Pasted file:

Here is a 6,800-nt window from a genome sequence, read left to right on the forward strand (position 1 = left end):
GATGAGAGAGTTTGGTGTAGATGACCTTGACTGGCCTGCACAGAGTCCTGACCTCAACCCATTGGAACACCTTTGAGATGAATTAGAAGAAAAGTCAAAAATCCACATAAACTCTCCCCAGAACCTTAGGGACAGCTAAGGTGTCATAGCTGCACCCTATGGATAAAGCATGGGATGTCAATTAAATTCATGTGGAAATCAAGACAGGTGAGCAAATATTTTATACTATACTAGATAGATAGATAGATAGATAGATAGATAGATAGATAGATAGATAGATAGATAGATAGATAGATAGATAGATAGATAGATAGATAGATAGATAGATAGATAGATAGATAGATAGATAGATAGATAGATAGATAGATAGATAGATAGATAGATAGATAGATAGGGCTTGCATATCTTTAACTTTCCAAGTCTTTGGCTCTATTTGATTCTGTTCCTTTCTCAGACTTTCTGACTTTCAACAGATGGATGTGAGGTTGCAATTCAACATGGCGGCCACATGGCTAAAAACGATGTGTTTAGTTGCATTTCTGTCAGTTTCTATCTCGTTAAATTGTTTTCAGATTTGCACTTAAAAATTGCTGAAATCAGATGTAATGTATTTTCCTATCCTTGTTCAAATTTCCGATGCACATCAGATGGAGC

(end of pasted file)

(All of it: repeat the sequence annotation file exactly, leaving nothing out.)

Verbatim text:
Here is a 6,800-nt window from a genome sequence, read left to right on the forward strand (position 1 = left end):
GATGAGAGAGTTTGGTGTAGATGACCTTGACTGGCCTGCACAGAGTCCTGACCTCAACCCATTGGAACACCTTTGAGATGAATTAGAAGAAAAGTCAAAAATCCACATAAACTCTCCCCAGAACCTTAGGGACAGCTAAGGTGTCATAGCTGCACCCTATGGATAAAGCATGGGATGTCAATTAAATTCATGTGGAAATCAAGACAGGTGAGCAAATATTTTATACTATACTAGATAGATAGATAGATAGATAGATAGATAGATAGATAGATAGATAGATAGATAGATAGATAGATAGATAGATAGATAGATAGATAGATAGATAGATAGATAGATAGATAGATAGATAGATAGATAGATAGATAGATAGATAGATAGATAGATAGATAGATAGGGCTTGCATATCTTTAACTTTCCAAGTCTTTGGCTCTATTTGATTCTGTTCCTTTCTCAGACTTTCTGACTTTCAACAGATGGATGTGAGGTTGCAATTCAACATGGCGGCCACATGGCTAAAAACGATGTGTTTAGTTGCATTTCTGTCAGTTTCTATCTCGTTAAATTGTTTTCAGATTTGCACTTAAAAATTGCTGAAATCAGATGTAATGTATTTTCCTATCCTTGTTCAAATTTCCGATGCACATCAGATGGAGC